Osteoarthritis (OA) of the Knee is one the most common knee joint disorder, which is due to aging and wear and tear on the knee joint.
Causes, incidence, and risk factors
Osteoarthritis of the knee is a normal result of aging. It is also caused by constant ‘wear and tear’ on the knee joint.
- Cartilage is the firm, rubbery tissue that cushions your bones at the joints, and allows bones to glide over one another.
- If the cartilage breaks down and wears away, the bones rub together. This causes pain, swelling, and stiffness around your knee.
- Bony spurs or extra bone may form around the knee joint. The ligaments and muscles around the knee joint become weaker and stiffer which cause discomfort.
Often, the cause of Osteoarthritis of the knee is unknown. It is mainly related to aging.
The symptoms of Osteoarthritis of the knee usually appear in middle age. Almost everyone has some symptoms by age 70. However, these symptoms may be minor.
Before age 55, Osteoarthritis of the knee occurs equally in men and women. After age 55, it is more common in women.
Other factors can also lead to Osteoarthritis of the knee
- Osteoarthritis of the knee tends to run in families.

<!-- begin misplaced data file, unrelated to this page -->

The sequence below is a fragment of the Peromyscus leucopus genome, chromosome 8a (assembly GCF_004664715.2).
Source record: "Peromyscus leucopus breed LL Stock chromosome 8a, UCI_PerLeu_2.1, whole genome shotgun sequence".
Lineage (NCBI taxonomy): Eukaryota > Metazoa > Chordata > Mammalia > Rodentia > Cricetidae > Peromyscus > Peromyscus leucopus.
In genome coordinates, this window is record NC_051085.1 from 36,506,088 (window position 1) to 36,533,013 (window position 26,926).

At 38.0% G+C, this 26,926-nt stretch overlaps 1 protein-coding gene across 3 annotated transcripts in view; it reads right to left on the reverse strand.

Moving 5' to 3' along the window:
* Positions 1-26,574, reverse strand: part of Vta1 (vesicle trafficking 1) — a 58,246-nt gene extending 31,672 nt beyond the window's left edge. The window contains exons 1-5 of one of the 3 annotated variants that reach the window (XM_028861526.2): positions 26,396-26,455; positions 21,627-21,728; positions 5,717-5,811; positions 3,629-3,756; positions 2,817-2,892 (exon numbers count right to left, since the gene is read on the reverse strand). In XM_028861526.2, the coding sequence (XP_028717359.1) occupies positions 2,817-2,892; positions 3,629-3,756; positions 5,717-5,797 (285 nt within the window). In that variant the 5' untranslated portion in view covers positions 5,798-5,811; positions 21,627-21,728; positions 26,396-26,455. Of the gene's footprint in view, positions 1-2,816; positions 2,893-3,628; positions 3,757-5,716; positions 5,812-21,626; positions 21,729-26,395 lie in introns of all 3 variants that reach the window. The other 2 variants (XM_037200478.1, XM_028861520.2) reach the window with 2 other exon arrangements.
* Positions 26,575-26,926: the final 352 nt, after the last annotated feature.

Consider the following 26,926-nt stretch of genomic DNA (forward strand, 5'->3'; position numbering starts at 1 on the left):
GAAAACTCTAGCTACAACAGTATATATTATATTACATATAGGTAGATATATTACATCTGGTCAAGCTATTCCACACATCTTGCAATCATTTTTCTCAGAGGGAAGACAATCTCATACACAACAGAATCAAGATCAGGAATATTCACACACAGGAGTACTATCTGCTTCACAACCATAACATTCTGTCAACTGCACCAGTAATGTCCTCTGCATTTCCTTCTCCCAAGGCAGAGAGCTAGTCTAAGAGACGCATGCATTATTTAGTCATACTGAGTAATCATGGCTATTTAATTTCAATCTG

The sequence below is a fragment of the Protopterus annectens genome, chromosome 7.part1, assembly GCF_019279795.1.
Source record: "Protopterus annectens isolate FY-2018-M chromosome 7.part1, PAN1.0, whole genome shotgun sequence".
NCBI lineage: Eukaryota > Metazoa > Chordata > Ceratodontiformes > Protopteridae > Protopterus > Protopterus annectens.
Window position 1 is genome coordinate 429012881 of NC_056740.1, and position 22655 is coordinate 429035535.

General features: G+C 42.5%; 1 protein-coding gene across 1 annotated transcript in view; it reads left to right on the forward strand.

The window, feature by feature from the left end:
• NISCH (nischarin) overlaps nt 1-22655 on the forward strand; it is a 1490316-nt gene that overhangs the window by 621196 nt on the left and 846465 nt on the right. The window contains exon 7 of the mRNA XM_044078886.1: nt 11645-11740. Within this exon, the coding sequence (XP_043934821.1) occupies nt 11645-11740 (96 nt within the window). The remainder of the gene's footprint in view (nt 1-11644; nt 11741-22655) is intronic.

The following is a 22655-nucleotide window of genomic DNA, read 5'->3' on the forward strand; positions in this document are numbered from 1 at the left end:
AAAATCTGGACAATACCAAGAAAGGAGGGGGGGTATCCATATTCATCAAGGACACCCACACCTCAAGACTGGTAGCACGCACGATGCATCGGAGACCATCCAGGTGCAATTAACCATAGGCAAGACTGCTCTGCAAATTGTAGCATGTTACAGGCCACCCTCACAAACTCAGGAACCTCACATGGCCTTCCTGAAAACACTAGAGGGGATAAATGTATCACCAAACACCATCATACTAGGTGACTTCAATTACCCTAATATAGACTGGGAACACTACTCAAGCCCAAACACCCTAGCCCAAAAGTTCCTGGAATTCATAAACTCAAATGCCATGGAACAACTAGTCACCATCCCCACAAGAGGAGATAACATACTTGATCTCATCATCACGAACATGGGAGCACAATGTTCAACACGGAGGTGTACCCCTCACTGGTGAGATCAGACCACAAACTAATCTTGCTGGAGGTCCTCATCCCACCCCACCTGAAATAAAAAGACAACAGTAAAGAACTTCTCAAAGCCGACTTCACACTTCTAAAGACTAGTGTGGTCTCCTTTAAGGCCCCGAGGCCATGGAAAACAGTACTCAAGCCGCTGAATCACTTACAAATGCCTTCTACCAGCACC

- Being overweight increases the risk of Osteoarthritis of the knee joints because extra weight causes more wear and tear.
- Fractures or other joint injuries can lead to OA later in life. This includes injuries to the cartilage and cruciate ligaments in your knee joints.
- Jobs that involve kneeling or squatting for more than an hour a day put you at the highest risk. Jobs that involve lifting, climbing stairs, or walking also put you at risk.
- Playing sports that involve direct impact on the joint (such as football), twisting (such as basketball or soccer), or throwing also increase the risk of arthritis.
Medical conditions that can lead to Osteoarthritis of the knee include:
- Bleeding disorders that cause bleeding in the joint, such as hemophilia
- Disorders that block the blood supply near a joint and lead to avascular necrosis
- Other types of arthritis, such as chronic gout, pseudogout, or rheumatoid arthritis
Pain and stiffness in the knee joints are the most common symptoms. The pain is often worse after exercise and when you put weight or pressure on the joint.
If you have Osteoarthritis of the knee, your knee joints probably become stiffer and harder to move over time. You may notice a rubbing, grating, or crackling sound when you move the knee joint.
The phrase “morning stiffness” refers to the pain and stiffness you may feel when you first wake up in the morning. Stiffness usually lasts for 30 minutes or less. It is improved by mild activity that “warms up” the joint.
During the day, the pain may get worse when you’re active and feel better when you are resting. After a while, the pain may be present when you are resting. It may even wake you up at night.
Some people might not have symptoms, even though x-rays show the changes of Osteoarthritis of the knee.
Signs and tests
A physical exam can show:
- Joint movement may cause a cracking (grating) sound, called crepitation